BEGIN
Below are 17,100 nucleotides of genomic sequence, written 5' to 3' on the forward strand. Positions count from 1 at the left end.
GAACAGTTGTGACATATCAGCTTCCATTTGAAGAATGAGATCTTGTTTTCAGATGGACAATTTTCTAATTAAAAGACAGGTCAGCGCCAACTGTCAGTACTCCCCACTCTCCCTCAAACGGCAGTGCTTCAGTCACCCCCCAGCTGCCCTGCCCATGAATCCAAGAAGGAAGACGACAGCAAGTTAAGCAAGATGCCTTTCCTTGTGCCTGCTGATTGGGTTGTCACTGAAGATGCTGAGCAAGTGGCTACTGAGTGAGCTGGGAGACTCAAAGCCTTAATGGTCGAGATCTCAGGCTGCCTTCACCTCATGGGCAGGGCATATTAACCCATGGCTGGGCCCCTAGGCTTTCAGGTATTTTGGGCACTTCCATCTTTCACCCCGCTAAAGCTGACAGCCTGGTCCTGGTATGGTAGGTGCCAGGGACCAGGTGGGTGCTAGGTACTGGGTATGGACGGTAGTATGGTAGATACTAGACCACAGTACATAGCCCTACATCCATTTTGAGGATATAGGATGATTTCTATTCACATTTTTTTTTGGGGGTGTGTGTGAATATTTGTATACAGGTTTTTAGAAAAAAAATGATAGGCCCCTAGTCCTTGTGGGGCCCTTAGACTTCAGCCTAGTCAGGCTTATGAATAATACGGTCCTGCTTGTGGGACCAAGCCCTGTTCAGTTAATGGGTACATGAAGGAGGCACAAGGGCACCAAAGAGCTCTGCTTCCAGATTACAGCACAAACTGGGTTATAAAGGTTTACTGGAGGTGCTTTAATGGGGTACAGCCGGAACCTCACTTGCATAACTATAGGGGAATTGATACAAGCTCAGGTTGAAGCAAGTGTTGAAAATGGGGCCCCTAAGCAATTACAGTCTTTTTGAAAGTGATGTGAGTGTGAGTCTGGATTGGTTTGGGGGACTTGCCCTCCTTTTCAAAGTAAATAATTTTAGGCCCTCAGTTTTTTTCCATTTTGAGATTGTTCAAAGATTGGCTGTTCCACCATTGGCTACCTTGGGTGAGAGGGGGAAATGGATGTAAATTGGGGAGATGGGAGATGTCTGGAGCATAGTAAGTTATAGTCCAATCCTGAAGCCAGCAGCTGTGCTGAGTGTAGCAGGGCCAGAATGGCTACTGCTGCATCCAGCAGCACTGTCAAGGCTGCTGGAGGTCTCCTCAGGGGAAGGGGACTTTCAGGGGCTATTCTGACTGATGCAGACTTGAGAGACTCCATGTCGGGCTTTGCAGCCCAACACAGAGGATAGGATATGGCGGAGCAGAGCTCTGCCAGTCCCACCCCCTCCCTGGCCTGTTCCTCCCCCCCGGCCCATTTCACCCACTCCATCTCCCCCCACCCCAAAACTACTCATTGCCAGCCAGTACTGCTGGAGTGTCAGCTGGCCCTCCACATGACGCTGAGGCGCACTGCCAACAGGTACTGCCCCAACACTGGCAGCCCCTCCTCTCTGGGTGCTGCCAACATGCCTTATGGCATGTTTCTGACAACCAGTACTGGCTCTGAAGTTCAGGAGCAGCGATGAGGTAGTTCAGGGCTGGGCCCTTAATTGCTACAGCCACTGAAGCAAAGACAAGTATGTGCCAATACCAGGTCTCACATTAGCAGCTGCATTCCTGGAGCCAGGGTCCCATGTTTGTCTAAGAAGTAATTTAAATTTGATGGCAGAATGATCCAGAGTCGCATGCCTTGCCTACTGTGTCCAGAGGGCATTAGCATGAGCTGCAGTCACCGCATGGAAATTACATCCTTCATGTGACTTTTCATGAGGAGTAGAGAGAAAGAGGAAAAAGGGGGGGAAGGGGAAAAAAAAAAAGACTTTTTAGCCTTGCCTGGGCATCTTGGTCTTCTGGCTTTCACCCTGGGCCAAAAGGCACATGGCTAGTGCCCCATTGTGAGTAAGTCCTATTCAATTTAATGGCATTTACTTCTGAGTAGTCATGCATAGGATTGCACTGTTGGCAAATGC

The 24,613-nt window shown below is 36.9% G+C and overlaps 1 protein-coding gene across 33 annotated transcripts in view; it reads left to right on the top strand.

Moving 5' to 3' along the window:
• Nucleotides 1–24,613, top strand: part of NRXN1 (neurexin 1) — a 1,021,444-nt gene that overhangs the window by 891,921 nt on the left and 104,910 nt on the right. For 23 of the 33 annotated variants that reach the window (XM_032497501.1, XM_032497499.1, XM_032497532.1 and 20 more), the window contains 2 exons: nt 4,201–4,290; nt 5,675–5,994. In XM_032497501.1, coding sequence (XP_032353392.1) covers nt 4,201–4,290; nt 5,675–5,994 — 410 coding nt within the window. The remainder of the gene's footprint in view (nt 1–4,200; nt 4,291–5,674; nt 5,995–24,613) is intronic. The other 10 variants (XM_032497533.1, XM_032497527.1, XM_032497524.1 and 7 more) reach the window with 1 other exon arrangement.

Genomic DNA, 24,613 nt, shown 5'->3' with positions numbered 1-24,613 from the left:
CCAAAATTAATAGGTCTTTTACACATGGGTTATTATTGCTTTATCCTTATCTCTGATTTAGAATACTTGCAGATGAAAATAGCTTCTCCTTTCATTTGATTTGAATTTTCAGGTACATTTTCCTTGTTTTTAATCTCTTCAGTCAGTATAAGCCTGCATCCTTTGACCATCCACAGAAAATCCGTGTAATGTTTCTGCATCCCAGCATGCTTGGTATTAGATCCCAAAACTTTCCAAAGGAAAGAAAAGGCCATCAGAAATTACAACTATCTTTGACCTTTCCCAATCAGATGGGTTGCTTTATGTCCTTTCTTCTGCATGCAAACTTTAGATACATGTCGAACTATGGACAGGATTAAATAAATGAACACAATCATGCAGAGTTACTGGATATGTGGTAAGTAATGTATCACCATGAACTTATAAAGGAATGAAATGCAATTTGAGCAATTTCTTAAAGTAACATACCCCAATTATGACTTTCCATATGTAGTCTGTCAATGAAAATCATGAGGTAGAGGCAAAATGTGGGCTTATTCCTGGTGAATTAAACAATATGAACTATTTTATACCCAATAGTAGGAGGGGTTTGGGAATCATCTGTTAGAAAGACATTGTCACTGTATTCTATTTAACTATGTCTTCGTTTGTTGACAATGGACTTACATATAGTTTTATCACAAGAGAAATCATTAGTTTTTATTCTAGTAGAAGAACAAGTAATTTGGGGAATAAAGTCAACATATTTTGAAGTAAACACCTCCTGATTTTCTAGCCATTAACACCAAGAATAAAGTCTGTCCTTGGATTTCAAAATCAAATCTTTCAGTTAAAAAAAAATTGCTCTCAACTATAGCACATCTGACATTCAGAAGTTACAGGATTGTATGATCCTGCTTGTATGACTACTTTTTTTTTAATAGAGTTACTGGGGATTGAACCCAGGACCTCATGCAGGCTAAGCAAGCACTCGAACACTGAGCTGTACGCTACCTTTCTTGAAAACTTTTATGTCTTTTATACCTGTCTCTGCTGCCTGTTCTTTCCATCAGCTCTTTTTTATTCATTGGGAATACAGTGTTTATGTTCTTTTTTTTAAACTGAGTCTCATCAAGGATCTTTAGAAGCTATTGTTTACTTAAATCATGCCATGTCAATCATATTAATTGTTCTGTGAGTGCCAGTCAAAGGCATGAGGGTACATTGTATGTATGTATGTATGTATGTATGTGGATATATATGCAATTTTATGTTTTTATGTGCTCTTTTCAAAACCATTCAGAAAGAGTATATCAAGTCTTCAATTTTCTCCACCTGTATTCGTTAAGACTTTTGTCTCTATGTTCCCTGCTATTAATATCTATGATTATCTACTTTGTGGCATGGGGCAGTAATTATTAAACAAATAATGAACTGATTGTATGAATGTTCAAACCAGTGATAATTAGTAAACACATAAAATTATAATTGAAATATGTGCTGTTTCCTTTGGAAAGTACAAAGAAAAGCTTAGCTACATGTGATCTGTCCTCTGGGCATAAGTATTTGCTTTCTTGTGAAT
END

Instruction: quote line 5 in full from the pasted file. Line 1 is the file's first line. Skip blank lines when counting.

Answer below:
• Nucleotides 1–24,613, top strand: part of NRXN1 (neurexin 1) — a 1,021,444-nt gene that overhangs the window by 891,921 nt on the left and 104,910 nt on the right. For 23 of the 33 annotated variants that reach the window (XM_032497501.1, XM_032497499.1, XM_032497532.1 and 20 more), the window contains 2 exons: nt 4,201–4,290; nt 5,675–5,994. In XM_032497501.1, coding sequence (XP_032353392.1) covers nt 4,201–4,290; nt 5,675–5,994 — 410 coding nt within the window. The remainder of the gene's footprint in view (nt 1–4,200; nt 4,291–5,674; nt 5,995–24,613) is intronic. The other 10 variants (XM_032497533.1, XM_032497527.1, XM_032497524.1 and 7 more) reach the window with 1 other exon arrangement.